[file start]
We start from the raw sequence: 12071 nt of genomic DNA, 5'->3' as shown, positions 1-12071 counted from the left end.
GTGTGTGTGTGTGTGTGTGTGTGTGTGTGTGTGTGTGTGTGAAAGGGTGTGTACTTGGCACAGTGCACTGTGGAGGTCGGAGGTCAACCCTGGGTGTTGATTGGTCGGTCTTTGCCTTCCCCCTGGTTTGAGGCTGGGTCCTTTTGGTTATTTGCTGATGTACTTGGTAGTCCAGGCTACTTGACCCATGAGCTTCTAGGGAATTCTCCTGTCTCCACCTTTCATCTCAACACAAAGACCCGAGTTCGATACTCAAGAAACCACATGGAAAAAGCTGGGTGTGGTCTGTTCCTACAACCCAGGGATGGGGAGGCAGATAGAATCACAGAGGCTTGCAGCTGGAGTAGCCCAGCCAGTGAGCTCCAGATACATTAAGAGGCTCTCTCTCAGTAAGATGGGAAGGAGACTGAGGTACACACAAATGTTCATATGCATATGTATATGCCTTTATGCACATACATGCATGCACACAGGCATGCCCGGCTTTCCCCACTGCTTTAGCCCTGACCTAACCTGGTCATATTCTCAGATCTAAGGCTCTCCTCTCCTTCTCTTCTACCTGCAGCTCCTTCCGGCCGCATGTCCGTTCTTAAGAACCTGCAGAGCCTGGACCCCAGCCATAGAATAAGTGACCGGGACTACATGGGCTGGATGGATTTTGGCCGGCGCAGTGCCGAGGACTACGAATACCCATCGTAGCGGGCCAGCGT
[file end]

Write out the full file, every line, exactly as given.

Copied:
We start from the raw sequence: 12071 nt of genomic DNA, 5'->3' as shown, positions 1-12071 counted from the left end.
GTGTGTGTGTGTGTGTGTGTGTGTGTGTGTGTGTGTGTGTGAAAGGGTGTGTACTTGGCACAGTGCACTGTGGAGGTCGGAGGTCAACCCTGGGTGTTGATTGGTCGGTCTTTGCCTTCCCCCTGGTTTGAGGCTGGGTCCTTTTGGTTATTTGCTGATGTACTTGGTAGTCCAGGCTACTTGACCCATGAGCTTCTAGGGAATTCTCCTGTCTCCACCTTTCATCTCAACACAAAGACCCGAGTTCGATACTCAAGAAACCACATGGAAAAAGCTGGGTGTGGTCTGTTCCTACAACCCAGGGATGGGGAGGCAGATAGAATCACAGAGGCTTGCAGCTGGAGTAGCCCAGCCAGTGAGCTCCAGATACATTAAGAGGCTCTCTCTCAGTAAGATGGGAAGGAGACTGAGGTACACACAAATGTTCATATGCATATGTATATGCCTTTATGCACATACATGCATGCACACAGGCATGCCCGGCTTTCCCCACTGCTTTAGCCCTGACCTAACCTGGTCATATTCTCAGATCTAAGGCTCTCCTCTCCTTCTCTTCTACCTGCAGCTCCTTCCGGCCGCATGTCCGTTCTTAAGAACCTGCAGAGCCTGGACCCCAGCCATAGAATAAGTGACCGGGACTACATGGGCTGGATGGATTTTGGCCGGCGCAGTGCCGAGGACTACGAATACCCATCGTAGCGGGCCAGCGT